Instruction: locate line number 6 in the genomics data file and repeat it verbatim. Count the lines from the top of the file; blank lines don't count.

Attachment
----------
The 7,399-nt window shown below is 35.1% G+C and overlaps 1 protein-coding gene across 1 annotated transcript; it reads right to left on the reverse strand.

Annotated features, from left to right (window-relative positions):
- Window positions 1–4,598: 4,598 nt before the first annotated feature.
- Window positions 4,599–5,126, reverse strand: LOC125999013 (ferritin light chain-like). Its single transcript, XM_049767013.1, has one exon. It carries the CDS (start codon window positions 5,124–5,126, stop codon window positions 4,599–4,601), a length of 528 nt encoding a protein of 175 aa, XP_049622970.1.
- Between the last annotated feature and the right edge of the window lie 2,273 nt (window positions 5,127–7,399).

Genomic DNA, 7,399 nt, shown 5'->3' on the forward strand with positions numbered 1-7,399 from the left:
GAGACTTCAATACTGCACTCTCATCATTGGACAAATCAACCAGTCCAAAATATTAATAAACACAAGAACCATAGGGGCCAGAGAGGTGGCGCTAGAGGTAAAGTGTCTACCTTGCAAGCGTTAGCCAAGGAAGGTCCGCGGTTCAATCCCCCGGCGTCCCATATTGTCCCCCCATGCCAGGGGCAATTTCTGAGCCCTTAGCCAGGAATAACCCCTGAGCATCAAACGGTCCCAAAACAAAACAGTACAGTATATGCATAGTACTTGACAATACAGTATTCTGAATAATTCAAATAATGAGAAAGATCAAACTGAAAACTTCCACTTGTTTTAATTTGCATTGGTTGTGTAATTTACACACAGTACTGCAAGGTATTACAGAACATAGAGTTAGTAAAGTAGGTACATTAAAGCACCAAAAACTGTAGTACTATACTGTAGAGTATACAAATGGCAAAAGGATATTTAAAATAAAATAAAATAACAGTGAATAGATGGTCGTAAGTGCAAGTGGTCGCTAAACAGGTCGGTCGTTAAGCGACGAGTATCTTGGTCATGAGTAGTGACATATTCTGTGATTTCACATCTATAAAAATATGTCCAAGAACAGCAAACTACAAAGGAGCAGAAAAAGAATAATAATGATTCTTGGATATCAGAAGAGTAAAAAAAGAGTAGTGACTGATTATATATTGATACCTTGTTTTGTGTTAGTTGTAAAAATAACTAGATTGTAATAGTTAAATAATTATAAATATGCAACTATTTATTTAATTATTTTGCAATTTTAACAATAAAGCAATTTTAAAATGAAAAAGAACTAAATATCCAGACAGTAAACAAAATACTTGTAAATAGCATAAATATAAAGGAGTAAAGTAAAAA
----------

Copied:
Genomic DNA, 7,399 nt, shown 5'->3' on the forward strand with positions numbered 1-7,399 from the left: